Skip to main content
Previous Blog Home Next

How Evaluation Supports Systems Change 

Over the past few years, we’ve supported a growing number of foundations in adopting a systems change approach to creating social change. These organizations are now thinking about how their grantmaking and other value-added activities can, to use one of our favorite definitions from Social Innovation Generation, “shift the conditions that are holding a problem in place.” This evolution often requires foundations to experiment with tools and practices that are new to their organization.  

We believe that supporting and guiding this experimentation with ongoing, intentional learning is essential to achieving results. While evaluation is often conducted as a means to learn about the progress or impact of an initiative, evaluative thinking and continuous learning can be particularly important when working on complex issues in a constantly evolving system. And, when evaluation goes hand in hand with strategy, it helps organizations challenge their assumptions, gather information on the progress, effects, and influence of their work, and see new opportunities for adaptation and change. Here are 5 ways that evaluating your systems change efforts can improve your odds of achieving impact.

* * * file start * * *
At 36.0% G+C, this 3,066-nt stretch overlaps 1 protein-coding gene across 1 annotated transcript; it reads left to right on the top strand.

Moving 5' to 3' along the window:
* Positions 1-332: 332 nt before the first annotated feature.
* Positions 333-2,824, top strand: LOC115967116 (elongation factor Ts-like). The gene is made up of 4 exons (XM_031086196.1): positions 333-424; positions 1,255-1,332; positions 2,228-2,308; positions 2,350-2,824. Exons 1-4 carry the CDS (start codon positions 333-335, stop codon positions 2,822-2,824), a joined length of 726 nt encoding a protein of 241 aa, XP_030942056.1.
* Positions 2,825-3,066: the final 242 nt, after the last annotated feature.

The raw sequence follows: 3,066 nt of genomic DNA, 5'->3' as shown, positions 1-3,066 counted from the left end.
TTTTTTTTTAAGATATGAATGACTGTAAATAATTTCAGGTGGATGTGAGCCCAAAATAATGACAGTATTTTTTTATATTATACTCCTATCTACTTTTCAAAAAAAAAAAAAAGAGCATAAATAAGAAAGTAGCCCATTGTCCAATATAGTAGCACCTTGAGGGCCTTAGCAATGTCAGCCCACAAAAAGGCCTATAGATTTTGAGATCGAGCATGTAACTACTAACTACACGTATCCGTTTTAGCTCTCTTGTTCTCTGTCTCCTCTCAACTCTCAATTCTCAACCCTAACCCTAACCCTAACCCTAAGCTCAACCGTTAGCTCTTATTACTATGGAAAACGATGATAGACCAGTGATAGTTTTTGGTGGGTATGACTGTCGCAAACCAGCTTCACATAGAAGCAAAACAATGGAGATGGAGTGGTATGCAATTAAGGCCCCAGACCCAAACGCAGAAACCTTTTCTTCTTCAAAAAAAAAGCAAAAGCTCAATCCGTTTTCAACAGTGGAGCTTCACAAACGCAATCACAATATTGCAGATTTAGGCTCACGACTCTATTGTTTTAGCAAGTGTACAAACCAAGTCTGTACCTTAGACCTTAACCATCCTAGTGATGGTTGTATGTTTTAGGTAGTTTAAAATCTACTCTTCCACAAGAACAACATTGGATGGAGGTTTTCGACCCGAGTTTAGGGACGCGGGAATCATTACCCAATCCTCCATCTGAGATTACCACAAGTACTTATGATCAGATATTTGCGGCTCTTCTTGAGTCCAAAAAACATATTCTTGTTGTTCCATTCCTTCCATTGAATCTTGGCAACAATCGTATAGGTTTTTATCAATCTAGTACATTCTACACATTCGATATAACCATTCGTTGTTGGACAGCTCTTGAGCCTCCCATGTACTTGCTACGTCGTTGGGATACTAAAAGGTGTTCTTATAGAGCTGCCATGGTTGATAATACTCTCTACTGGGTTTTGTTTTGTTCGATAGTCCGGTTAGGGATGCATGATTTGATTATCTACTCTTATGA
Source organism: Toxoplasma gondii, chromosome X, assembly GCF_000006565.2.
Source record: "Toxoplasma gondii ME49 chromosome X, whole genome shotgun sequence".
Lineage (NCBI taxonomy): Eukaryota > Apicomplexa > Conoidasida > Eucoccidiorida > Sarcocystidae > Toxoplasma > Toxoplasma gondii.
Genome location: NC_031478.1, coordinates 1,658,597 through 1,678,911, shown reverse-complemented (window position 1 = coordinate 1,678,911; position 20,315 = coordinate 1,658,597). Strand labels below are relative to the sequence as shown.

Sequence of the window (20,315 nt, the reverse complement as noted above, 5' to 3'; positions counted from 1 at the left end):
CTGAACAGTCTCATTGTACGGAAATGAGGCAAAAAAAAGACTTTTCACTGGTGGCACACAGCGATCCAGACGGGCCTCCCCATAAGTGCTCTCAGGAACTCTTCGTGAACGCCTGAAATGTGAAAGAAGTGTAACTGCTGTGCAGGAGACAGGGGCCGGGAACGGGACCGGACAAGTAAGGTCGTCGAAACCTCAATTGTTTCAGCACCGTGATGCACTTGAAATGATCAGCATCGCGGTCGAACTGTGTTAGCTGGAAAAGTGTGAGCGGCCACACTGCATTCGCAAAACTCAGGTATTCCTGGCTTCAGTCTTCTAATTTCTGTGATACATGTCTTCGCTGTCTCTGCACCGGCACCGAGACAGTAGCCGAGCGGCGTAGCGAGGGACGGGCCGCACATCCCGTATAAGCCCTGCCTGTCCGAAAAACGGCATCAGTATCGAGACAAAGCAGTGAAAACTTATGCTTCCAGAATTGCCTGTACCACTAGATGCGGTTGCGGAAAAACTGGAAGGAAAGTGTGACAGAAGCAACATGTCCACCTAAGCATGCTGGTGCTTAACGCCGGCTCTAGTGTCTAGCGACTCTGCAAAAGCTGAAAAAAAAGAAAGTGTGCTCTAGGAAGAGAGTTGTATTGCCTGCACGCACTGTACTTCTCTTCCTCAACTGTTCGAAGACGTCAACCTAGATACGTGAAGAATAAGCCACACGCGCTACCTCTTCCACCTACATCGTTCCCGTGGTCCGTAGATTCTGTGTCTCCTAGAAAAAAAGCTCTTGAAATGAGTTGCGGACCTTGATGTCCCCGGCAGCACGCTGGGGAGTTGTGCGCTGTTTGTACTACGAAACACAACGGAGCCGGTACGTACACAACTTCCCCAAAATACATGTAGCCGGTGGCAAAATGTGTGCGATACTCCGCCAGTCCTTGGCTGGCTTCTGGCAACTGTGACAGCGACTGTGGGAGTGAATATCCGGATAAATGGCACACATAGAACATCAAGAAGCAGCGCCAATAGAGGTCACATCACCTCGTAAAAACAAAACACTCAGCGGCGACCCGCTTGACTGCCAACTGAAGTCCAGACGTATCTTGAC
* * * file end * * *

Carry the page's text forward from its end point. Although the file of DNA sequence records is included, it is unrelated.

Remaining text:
1. Gain deeper insights into the complex contexts that are holding the problem in place.

Systems are multifaceted and constantly evolving, and we’re often so entrenched that it’s hard to see the structures, relationships, and mental models influencing the systems we are in. Evaluation can provide the opportunity to dive deeply into understanding the system(s) which can illuminate ways in which change efforts can be more effectively supported.

A few years ago, we supported the creation of Operation Youth Success, a collaborative initiative working to transform the juvenile justice system and improve youth outcomes in Douglas County, Nebraska.

The initiative has taken a number of steps toward this goal, but early evaluation findings highlighted the success of two new practices:

  • Training School Resource Officers on the teenage brain and the impacts of juvenile justice involvement